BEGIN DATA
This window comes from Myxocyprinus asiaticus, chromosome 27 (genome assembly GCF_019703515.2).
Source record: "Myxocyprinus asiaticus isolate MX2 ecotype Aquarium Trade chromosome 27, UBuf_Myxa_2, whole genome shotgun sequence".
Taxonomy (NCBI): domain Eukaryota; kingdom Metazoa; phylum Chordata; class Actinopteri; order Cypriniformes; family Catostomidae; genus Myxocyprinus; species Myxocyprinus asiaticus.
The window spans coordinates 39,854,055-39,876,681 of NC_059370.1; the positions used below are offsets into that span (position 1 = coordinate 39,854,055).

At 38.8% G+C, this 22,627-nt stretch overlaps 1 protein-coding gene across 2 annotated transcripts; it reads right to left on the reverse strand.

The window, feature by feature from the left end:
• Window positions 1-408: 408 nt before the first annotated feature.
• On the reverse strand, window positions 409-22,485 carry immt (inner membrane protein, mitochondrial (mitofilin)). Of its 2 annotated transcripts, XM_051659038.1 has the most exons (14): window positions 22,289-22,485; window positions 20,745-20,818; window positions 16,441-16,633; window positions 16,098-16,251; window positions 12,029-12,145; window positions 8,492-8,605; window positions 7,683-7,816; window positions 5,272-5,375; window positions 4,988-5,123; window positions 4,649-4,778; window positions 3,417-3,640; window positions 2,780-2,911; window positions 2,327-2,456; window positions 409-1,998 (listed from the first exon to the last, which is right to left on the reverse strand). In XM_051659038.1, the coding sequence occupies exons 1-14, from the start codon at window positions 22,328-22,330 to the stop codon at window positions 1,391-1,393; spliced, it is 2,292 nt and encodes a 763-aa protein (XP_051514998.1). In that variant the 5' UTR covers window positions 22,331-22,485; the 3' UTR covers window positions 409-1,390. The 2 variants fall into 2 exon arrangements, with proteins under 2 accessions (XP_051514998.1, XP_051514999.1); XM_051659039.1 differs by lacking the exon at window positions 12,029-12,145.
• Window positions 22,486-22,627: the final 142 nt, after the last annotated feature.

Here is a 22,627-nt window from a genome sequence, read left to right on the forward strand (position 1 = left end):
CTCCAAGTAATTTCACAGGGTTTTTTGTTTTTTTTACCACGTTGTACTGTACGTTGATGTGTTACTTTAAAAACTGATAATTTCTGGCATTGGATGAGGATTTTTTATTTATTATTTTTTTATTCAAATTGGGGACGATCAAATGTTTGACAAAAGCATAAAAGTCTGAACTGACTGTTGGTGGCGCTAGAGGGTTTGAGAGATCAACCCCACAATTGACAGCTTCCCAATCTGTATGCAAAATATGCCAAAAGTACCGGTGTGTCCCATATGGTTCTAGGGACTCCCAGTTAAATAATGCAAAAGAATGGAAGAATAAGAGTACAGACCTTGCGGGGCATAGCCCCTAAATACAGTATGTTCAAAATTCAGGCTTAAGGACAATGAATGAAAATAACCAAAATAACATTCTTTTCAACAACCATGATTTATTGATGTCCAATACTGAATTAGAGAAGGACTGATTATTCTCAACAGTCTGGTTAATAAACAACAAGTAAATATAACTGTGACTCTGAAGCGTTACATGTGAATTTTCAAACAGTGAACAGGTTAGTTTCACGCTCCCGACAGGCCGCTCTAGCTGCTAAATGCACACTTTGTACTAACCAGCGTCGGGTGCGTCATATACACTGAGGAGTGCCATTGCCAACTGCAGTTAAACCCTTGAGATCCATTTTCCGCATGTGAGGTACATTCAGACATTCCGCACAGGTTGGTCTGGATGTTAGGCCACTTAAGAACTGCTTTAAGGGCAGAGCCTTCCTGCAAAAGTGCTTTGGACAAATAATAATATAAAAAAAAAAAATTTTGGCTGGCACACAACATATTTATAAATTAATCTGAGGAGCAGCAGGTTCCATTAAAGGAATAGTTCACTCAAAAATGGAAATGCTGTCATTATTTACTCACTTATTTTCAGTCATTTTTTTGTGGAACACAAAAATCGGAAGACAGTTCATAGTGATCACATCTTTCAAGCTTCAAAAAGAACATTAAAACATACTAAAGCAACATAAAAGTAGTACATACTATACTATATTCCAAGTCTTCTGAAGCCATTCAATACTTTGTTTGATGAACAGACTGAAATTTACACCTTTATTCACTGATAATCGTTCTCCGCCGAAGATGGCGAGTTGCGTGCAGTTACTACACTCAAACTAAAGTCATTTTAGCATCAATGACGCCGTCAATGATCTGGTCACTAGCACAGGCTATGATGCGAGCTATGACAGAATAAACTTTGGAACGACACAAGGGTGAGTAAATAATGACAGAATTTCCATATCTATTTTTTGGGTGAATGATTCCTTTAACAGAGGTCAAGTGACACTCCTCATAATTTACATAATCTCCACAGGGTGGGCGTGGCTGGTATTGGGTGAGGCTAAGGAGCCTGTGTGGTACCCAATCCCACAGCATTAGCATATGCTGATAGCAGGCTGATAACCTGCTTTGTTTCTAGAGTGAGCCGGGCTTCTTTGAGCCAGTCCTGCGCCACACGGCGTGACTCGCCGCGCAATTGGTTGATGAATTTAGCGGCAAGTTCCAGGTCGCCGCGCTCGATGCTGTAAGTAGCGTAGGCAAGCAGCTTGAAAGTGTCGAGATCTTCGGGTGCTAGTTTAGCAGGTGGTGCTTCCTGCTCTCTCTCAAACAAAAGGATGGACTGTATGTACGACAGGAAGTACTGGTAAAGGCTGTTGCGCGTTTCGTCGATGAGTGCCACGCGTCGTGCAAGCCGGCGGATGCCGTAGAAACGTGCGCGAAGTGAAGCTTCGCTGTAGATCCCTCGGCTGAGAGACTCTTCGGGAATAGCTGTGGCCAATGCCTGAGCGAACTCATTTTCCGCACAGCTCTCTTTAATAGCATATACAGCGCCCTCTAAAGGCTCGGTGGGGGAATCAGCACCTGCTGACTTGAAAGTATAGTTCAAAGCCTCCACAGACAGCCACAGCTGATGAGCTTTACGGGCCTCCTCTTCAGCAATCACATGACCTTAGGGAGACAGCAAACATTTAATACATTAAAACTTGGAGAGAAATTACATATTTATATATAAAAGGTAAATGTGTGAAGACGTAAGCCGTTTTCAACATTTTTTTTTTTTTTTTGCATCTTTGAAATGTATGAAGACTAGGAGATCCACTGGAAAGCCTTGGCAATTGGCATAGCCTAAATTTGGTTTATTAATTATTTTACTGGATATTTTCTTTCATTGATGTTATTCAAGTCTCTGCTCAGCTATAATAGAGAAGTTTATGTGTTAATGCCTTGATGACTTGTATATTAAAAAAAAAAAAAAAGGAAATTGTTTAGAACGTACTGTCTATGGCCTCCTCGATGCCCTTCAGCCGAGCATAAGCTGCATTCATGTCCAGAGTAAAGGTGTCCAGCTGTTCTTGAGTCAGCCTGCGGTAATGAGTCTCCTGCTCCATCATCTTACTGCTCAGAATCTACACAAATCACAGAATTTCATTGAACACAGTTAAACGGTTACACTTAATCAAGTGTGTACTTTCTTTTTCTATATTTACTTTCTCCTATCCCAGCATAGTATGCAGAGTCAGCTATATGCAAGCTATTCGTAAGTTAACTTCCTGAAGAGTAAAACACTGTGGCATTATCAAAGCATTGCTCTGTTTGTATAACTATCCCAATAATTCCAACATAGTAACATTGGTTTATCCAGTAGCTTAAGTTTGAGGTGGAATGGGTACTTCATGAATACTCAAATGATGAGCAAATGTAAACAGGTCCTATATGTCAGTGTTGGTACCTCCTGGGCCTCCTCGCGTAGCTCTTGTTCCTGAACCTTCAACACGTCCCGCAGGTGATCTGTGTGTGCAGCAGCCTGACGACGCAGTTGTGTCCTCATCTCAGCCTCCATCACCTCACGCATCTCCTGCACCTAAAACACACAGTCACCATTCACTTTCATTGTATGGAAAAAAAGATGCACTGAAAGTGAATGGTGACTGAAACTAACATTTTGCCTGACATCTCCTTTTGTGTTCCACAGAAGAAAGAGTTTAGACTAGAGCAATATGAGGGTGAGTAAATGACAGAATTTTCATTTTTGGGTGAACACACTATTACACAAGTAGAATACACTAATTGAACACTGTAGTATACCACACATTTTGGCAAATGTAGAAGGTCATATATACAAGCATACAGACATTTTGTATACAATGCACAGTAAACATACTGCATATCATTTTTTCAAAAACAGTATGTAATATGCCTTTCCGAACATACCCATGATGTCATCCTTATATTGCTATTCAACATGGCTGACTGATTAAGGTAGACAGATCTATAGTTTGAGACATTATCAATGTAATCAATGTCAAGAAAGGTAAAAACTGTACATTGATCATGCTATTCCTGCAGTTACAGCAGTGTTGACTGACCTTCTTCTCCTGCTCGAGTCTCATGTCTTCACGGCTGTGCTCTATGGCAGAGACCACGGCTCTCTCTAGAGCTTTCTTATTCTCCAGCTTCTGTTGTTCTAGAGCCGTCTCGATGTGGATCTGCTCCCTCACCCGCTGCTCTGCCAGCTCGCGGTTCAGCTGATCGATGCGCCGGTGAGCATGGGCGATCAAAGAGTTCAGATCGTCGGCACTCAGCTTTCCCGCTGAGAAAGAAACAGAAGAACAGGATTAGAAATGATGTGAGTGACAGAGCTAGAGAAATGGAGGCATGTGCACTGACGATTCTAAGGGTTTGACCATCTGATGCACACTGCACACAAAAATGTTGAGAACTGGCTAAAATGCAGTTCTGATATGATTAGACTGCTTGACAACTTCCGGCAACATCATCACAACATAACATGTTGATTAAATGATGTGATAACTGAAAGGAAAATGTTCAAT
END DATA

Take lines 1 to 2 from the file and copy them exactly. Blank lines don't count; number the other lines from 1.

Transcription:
This window comes from Myxocyprinus asiaticus, chromosome 27 (genome assembly GCF_019703515.2).
Source record: "Myxocyprinus asiaticus isolate MX2 ecotype Aquarium Trade chromosome 27, UBuf_Myxa_2, whole genome shotgun sequence".